Halloween’s no magical event

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For those of us who grew up in the 1980s, there are many things which we fondly remember about our childhoods.

I feel I got the best deal as I am benefiting from the digital revolution, but didn’t spend my formative years dealing with the pressures of social media at the same time as battling with spots.

I am also very grateful I have experienced an age when we weren’t seemingly obsessed with Halloween. While I do recall attending a Halloween party some 30 years ago, I also remember my Dracula costume being cobbled together: my mother’s old velvet skirt as a cape, some red lipstick smeared over my face and hair slicked back with gel.

Today, you can’t go into a supermarket without being overwhelmed by an array of spooky paraphernalia and the message has firmly stuck with the target market – kids.

In our house, the build-up to October 31 is nearly as intense as the weeks leading up to December 25 and it is not something I am particularly comfortable with.

With Christmas and Easter, the majority of us have a good idea what we are celebrating, but you would be hard pressed to find anybody in a zombie outfit who could explain the traditions of Halloween.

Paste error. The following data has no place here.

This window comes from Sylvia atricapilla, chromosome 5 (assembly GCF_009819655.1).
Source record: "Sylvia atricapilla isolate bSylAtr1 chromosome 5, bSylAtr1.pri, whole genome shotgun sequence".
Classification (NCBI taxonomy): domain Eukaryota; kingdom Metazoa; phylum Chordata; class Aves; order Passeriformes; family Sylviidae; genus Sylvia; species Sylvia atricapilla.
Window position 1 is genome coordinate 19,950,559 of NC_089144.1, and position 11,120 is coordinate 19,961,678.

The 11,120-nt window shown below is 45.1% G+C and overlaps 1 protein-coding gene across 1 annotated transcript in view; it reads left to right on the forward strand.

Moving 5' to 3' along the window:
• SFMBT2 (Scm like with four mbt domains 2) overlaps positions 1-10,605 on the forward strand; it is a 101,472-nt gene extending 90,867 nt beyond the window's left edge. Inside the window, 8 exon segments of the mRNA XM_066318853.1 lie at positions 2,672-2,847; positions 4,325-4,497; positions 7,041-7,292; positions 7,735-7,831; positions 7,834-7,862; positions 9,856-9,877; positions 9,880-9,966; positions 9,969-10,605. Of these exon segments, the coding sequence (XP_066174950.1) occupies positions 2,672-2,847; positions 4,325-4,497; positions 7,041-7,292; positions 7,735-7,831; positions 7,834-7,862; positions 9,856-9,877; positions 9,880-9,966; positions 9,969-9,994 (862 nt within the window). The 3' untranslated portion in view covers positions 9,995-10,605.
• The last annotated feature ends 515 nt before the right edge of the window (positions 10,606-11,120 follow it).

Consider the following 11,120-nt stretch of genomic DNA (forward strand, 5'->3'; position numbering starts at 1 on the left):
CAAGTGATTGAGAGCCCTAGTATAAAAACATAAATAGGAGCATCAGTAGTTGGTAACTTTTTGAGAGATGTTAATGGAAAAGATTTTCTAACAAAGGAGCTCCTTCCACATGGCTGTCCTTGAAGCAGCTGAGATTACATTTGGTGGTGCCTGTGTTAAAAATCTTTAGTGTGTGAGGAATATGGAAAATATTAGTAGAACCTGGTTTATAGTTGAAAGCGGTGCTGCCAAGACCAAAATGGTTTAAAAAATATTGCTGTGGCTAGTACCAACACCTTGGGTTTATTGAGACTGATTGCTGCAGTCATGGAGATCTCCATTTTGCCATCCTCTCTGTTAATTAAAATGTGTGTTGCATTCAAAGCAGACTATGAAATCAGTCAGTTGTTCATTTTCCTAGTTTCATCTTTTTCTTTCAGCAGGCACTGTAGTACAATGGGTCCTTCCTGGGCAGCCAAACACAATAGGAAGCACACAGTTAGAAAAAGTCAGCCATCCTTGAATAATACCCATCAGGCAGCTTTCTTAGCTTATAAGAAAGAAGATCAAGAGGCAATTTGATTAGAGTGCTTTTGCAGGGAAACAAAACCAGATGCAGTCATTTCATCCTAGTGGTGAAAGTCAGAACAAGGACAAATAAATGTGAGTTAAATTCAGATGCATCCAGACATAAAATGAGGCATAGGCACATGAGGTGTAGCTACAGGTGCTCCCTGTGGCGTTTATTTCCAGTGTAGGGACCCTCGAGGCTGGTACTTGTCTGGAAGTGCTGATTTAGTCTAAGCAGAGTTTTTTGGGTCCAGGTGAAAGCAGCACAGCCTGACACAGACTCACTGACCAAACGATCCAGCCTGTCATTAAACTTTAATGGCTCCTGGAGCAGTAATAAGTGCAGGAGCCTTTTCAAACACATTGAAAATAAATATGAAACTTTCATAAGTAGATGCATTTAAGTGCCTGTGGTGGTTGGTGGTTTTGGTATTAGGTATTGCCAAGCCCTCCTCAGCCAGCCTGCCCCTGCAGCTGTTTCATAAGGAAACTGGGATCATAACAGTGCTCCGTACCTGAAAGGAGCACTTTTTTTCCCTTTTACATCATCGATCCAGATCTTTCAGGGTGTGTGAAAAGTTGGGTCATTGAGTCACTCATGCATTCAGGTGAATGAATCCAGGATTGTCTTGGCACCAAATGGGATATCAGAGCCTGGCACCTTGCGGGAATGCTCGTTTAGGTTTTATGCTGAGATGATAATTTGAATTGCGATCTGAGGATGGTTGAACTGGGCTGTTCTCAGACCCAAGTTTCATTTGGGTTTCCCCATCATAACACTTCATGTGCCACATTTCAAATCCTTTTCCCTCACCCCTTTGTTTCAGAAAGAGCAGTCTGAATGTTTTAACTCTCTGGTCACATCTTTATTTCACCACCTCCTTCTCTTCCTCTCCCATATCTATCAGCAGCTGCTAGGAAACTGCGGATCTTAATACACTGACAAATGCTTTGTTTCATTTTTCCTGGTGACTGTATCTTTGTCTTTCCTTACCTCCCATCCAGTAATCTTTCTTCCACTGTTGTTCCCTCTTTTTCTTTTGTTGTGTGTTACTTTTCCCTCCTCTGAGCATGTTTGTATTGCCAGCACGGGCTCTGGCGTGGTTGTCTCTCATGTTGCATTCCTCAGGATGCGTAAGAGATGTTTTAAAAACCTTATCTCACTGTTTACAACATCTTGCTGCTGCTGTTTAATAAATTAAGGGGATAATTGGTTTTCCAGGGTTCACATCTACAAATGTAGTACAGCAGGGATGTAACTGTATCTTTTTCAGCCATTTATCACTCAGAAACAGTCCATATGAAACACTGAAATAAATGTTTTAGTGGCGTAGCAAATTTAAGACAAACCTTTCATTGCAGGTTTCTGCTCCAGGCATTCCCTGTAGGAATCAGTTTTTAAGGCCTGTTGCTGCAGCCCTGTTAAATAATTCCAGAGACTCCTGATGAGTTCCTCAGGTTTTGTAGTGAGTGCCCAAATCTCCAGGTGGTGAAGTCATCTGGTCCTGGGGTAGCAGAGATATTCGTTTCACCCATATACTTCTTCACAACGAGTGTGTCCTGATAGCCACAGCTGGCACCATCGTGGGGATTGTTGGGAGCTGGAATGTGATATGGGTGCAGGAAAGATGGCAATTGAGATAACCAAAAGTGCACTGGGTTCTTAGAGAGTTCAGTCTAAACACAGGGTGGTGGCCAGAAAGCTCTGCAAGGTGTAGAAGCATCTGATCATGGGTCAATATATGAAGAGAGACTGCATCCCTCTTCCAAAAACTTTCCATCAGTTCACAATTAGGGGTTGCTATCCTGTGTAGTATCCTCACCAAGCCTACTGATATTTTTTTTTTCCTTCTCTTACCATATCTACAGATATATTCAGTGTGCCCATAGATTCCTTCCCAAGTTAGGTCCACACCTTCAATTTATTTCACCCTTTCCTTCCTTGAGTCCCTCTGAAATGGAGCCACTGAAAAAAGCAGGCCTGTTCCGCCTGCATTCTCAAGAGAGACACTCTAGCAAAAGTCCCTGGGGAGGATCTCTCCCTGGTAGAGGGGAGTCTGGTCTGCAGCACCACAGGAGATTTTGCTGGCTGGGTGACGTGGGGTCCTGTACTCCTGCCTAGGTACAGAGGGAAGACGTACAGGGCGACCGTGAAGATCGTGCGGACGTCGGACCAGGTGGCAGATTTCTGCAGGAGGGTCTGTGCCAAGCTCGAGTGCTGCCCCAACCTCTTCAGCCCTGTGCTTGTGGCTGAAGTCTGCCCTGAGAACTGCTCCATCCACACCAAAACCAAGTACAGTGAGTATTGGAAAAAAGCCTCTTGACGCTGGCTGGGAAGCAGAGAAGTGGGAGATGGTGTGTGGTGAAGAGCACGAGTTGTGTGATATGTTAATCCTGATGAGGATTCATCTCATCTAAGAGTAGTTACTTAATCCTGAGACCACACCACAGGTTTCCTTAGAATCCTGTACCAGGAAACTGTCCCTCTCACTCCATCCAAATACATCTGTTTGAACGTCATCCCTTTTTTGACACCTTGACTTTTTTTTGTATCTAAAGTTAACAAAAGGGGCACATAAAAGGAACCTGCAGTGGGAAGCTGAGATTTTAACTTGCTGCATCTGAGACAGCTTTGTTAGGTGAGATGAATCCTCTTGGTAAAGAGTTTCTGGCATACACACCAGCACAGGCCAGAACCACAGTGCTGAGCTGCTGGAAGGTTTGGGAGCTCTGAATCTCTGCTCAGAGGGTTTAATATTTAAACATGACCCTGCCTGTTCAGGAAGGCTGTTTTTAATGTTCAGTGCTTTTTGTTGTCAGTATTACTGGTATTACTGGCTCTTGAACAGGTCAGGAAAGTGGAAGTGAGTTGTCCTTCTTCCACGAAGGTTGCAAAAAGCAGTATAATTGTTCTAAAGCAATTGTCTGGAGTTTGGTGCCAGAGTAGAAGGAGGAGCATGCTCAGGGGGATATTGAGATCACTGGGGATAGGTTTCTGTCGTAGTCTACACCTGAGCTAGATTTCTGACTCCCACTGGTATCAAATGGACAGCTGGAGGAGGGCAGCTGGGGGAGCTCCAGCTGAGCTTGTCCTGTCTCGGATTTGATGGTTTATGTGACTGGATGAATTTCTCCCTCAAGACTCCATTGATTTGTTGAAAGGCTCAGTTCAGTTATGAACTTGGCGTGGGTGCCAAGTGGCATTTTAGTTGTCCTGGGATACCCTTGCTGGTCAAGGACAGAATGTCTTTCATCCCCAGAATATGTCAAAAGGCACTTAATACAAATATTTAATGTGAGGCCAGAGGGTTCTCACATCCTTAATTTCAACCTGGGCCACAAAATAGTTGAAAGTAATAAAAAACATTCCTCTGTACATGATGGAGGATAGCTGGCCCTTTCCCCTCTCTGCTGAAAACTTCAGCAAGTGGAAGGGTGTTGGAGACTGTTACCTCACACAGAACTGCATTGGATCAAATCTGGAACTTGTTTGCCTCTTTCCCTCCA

Despite my reservations, I have bought a pumpkin and, next week, will accompany my eldest when she visits the neighbours for trick or treating.

It is not something I was allowed to do as a child but now streets are full of youngsters armed with buckets.

Thankfully, in many parts of the country, Halloween runs smoothly and the vast majority of those on the streets adhere to ‘fright night’ etiquette such as only knocking on the doors of homes which display a lit pumpkin.

This approach adds to the commercialised feel which clings to this not-so-special evening.

I don’t know about you, but it all feels rather pointless and I have asked myself whether the 10-year-old me would have torn himself away from the A-Team to knock on doors to ask for biscuits.

I think you know the answer....